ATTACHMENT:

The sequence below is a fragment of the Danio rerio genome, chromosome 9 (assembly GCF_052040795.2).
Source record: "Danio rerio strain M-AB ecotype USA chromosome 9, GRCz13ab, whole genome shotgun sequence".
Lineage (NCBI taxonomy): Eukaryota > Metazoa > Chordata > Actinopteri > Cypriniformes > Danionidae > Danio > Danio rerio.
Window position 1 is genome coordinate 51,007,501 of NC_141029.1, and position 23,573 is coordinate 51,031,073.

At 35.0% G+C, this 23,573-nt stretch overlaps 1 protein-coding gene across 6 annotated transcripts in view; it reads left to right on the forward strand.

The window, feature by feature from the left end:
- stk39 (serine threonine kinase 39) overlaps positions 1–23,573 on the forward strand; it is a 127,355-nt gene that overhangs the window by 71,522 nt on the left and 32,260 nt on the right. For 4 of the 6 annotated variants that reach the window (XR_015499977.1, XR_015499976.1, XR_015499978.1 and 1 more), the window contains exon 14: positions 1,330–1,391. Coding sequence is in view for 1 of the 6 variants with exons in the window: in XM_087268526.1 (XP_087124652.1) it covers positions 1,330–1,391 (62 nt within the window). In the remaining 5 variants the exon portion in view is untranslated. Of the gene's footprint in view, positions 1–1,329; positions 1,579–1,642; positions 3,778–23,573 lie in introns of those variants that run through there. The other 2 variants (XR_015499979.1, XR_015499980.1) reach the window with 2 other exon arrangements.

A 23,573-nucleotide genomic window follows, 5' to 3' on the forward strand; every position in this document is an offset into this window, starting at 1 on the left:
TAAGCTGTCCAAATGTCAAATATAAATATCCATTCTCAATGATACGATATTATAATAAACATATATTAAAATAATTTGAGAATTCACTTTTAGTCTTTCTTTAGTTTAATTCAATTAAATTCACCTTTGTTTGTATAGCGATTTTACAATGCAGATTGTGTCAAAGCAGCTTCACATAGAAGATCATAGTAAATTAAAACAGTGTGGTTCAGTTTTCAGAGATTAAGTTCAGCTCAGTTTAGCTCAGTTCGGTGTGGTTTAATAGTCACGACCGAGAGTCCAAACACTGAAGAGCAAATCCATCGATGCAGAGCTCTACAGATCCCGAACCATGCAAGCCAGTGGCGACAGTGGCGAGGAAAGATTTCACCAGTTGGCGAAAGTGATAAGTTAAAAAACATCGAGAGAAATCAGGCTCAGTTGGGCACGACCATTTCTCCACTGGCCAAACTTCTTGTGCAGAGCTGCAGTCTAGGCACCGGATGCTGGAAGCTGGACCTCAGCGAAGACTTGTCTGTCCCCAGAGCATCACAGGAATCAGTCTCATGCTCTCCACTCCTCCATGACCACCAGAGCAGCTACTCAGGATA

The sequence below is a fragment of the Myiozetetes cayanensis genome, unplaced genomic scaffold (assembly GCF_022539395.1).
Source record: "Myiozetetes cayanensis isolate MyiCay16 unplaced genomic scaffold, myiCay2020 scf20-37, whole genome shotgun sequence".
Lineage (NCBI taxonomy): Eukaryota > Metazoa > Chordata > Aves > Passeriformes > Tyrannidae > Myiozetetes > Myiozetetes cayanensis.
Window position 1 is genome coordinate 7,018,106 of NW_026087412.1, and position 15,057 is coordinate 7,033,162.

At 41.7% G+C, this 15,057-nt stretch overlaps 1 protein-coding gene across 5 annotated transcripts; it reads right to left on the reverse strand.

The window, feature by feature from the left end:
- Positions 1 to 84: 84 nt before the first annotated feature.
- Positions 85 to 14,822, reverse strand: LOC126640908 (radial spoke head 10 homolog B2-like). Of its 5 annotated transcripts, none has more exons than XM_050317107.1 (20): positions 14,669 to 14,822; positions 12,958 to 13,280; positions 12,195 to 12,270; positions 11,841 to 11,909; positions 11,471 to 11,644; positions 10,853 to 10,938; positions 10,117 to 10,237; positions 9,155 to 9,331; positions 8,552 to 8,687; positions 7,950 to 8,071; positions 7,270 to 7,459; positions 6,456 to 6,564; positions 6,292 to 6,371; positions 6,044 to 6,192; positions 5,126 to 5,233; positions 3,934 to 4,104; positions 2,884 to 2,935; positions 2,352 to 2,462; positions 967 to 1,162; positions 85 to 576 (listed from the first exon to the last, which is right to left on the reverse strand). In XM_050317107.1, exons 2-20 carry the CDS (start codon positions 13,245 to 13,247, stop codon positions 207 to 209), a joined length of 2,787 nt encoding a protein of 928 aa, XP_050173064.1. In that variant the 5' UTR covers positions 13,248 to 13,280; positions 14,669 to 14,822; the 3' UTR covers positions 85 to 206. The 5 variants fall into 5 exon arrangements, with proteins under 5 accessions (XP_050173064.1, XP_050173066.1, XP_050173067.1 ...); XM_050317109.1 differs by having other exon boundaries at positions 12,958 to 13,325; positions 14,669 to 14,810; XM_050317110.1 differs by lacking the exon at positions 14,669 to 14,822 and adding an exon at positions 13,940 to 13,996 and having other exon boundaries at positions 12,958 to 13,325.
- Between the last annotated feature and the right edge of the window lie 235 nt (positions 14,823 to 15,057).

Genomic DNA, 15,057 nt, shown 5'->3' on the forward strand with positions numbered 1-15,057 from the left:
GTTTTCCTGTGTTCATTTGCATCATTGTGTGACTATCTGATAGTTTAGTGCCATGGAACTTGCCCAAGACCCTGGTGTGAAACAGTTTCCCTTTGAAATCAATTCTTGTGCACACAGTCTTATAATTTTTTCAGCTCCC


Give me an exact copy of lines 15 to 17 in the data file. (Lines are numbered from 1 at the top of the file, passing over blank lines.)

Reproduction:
The window, feature by feature from the left end:
- Positions 1 to 84: 84 nt before the first annotated feature.
- Positions 85 to 14,822, reverse strand: LOC126640908 (radial spoke head 10 homolog B2-like). Of its 5 annotated transcripts, none has more exons than XM_050317107.1 (20): positions 14,669 to 14,822; positions 12,958 to 13,280; positions 12,195 to 12,270; positions 11,841 to 11,909; positions 11,471 to 11,644; positions 10,853 to 10,938; positions 10,117 to 10,237; positions 9,155 to 9,331; positions 8,552 to 8,687; positions 7,950 to 8,071; positions 7,270 to 7,459; positions 6,456 to 6,564; positions 6,292 to 6,371; positions 6,044 to 6,192; positions 5,126 to 5,233; positions 3,934 to 4,104; positions 2,884 to 2,935; positions 2,352 to 2,462; positions 967 to 1,162; positions 85 to 576 (listed from the first exon to the last, which is right to left on the reverse strand). In XM_050317107.1, exons 2-20 carry the CDS (start codon positions 13,245 to 13,247, stop codon positions 207 to 209), a joined length of 2,787 nt encoding a protein of 928 aa, XP_050173064.1. In that variant the 5' UTR covers positions 13,248 to 13,280; positions 14,669 to 14,822; the 3' UTR covers positions 85 to 206. The 5 variants fall into 5 exon arrangements, with proteins under 5 accessions (XP_050173064.1, XP_050173066.1, XP_050173067.1 ...); XM_050317109.1 differs by having other exon boundaries at positions 12,958 to 13,325; positions 14,669 to 14,810; XM_050317110.1 differs by lacking the exon at positions 14,669 to 14,822 and adding an exon at positions 13,940 to 13,996 and having other exon boundaries at positions 12,958 to 13,325.